Crafting a Solution to Help Quads Type and Use Touch Screens

By |2017-01-13T20:41:33+00:00February 19th, 2016|
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Using his modified stylus, Ian Ruder can interact with touch screens.

When we last checked in with our intrepid GearCrip (me), I was praising the new Handizap quad stylus, while lamenting my inability to use it for typing and manipulating my new capacitive computer touch screen. I was trying to figure out a way to efficiently do both.

The problems as I saw them were such:

  1. The Handizap worked great for the touch screen but I had two issues when trying to type with it. First, it had a tendency to slip off the keys if not angled correctly. Second, typing required exerting more pressure on the keyboard than using a touchscreen, and my keystrokes often didn’t register, as I struggled to put the right amount of pressure through my quad wrists.
  2. My generic typing aids provided all the stability and control for typing, but didn’t activate the touchscreen because their plastic doesn’t carry the charge from my hands and fingers that capacitive touch screens rely on.

It was obvious I needed something that combined the stability and ease of use of the aids with the touch capability of the Handizap. I started off simply trying to use a cheap, $5 stylus, gripping it as much as possible in my hand and then punching the keys and the screen with it. This worked okay for my iPad, but the amount of pressure required to depress the keys kept moving the stylus and made lengthy typing inefficient. It was also tricky to reposition the stylus to touch the screen after typing. This could work if you have any grip or stronger wrists, but I don’t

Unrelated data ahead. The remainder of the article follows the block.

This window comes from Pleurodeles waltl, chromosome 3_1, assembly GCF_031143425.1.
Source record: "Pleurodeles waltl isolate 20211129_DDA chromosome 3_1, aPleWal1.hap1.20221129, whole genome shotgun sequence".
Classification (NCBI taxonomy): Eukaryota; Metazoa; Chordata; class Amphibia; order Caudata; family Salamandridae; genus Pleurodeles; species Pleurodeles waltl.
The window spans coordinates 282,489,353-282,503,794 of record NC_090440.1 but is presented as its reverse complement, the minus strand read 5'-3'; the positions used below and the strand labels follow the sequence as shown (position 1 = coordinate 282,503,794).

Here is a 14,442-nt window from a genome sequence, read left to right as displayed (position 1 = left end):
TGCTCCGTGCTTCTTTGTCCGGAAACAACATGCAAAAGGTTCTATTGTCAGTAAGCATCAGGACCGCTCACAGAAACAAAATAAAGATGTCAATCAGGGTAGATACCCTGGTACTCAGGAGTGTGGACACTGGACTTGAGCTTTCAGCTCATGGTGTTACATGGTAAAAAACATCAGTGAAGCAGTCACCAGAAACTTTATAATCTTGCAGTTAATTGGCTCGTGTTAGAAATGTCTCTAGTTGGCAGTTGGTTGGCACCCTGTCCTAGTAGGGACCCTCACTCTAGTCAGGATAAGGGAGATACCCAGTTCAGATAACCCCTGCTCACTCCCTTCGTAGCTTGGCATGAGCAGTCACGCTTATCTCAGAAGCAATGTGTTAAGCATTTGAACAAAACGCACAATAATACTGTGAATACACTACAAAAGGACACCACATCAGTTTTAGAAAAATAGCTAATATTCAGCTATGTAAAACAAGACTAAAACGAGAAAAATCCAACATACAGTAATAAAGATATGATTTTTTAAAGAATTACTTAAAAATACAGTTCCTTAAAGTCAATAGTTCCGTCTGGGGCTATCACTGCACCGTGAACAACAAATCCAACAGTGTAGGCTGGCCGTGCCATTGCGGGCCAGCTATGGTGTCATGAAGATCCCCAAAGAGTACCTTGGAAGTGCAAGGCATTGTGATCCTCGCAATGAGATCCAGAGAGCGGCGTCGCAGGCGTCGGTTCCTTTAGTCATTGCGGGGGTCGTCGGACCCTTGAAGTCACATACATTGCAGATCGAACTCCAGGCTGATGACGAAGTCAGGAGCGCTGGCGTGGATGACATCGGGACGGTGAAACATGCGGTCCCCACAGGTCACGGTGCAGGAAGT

My next idea was taping the stylus to one of my typing aids, removing the aid’s rubber tip and positioning the tip of the stylus where it used to be. I thought the plastic stem of the typing aid would provide the consistency I was looking for, and for the most part, it did. I was able to type almost as efficiently and could easily tap the screen with the control I’d been looking for. The only problem was the round, pen-like stylus didn’t provide much space for fingers to make the needed contact. My fingers kept slipping off the stylus and when they did I couldn’t use the touch screen.

A differently-shaped stylus seemed like an easy solution and I quickly found one browsing on Amazon. The model was probably intended as a fashion accessory for kids, but it offered a flat, wide touch surface and was only $7.99. I ordered five to experiment with in addition to some extra typing aids (You can make your own slip-on aid, buy them online or bug an OT for one) and started jerry-rigging new contraptions when they arrived two days later. I started by simply taping the stylus to the aid as I had with the round stylus. It worked great, but the extra length and weight on the stylus mad typing a little awkward and weighed down my weak wrists.

My solution was to hack off the top off the stylus using scissors and cut off the tip of the typing aid to make it slightly shorter. I then duct taped the shortened stylus to the aids and tried them out. The result was almost perfect. I was able to type with all the control and stability I needed, and when I went to touch the screen it registered my touch, and the point on the stylus gave me much more accuracy than I could achieve with my hands or knuckles.

I’ve been using my new creations for about a month and am thoroughly happy with them. For a lot of people the Handizap will be a perfect solution, and I highly endorse it, but if you’re like me and need something more, I’d encourage you to try my method. And if it doesn’t work, don’t give up! If necessity is the mother of invention, people with disabilities are likely the grandparents.